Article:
January, 2001. Precipitation! It snowed yesterday, though the snow is gone now. Replaced, to my dismay, by thick, slimy mud. I'm learning to walk more "assertively" on the quicksand-like surface. Thank goodness precipitation is a rare event.
June, 2001 Accomplishments I can: balance on one leg for indefinite periods of time; pee without hitting my shoes; eat sunflower seeds 'one-handed"; tell a funny story in Turkmen; negotiate the purchase of an airline ticket in Russian; eat soup quickly enough that the fat doesn't have time to congeal on the surface; accept food from three different neighbors all on the same day and still eat my "three squares."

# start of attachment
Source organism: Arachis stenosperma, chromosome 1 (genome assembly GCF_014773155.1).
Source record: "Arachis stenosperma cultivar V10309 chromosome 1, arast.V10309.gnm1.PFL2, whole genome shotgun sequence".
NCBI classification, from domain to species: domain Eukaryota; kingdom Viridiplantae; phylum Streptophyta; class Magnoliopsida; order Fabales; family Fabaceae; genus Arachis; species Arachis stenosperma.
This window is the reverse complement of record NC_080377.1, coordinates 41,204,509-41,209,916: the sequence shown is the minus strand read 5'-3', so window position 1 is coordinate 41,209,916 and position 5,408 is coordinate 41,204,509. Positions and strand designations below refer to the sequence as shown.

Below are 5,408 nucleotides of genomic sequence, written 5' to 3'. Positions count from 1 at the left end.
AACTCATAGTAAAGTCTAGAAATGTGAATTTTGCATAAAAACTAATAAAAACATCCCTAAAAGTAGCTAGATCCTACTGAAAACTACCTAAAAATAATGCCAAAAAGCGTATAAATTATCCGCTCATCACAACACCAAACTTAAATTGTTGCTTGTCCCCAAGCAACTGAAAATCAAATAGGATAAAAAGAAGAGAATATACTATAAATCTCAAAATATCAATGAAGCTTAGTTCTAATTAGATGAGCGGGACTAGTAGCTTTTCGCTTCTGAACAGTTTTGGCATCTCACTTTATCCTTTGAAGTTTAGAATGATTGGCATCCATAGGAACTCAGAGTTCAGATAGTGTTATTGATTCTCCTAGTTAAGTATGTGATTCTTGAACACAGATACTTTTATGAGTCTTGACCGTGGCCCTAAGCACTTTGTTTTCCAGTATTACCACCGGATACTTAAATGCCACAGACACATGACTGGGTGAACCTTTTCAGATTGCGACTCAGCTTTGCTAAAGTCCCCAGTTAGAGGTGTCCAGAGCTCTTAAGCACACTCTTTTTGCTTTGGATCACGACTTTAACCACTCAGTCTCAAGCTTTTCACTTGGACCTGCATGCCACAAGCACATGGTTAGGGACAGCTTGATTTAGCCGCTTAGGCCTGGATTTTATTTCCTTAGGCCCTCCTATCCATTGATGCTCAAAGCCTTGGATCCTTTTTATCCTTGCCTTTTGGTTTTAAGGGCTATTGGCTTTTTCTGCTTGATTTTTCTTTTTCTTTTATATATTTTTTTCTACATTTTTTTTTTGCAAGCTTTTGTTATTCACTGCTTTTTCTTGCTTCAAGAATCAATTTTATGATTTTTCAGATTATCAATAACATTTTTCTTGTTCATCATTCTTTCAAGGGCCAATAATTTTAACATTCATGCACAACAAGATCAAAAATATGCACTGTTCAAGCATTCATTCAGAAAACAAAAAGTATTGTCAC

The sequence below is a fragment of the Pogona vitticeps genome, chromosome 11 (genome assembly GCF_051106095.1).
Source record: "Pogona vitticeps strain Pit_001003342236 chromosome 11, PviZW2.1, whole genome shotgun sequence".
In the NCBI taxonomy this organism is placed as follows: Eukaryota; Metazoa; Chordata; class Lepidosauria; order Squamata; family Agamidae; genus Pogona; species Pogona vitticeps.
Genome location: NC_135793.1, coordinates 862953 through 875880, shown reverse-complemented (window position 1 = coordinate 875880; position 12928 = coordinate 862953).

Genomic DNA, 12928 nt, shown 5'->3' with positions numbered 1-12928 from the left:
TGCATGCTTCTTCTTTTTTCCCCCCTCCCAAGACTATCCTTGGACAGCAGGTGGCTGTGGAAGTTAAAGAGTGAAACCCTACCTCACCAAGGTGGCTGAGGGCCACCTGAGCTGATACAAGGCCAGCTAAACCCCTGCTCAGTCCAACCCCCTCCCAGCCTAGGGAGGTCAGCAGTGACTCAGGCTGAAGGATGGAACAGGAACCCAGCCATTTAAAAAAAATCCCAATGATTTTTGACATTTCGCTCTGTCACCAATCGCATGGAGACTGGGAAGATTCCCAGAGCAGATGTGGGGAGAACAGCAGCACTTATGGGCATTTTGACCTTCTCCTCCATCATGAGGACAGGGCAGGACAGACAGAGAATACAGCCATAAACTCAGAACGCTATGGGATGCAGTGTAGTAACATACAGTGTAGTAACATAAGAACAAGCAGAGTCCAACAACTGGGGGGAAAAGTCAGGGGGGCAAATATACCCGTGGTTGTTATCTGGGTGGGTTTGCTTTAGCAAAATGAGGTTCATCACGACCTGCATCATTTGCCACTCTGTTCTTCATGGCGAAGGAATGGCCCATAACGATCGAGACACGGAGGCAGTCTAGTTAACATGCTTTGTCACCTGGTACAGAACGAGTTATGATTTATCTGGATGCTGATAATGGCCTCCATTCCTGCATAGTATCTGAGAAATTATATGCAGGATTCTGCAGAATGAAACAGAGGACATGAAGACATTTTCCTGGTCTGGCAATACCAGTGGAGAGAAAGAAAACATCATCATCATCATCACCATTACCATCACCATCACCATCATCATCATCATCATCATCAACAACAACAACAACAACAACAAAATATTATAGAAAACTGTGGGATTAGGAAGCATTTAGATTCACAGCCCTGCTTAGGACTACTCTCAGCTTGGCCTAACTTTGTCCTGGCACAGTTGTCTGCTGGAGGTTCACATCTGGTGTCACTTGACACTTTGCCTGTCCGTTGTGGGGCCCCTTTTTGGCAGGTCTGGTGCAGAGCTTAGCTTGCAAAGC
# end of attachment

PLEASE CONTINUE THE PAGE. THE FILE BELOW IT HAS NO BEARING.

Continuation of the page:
October, 2000. An outing. Another bus, this time to Sayat, a small town not far from my village. I needed to pick up some papers from the English department of an elementary school. I didn't tell them I was coming as it doesn't seem to make any difference. People don't plan here. Things just happen. I got to the school only to discover that the teacher had gone to Turkmenabat for the day. Another English teacher invited me to his house for lunch. His name is Ture, he's 58, married with eight children. His English was mediocre, but he seemed nice enough. Off I went without the slightest hesitation. We ate fried eggs, scallions, parsley, yummy potatoes in a not too oily broth. And hot bread just baked by his wife. I showed him photos of my family. We talked about T-stan, the lack of personal freedoms, the difficulties of a country with such a low standard of living. These items were from his agenda. I treaded carefully and talked about how much I liked the Turkmen people, and how much I appreciated the freedoms of the USA.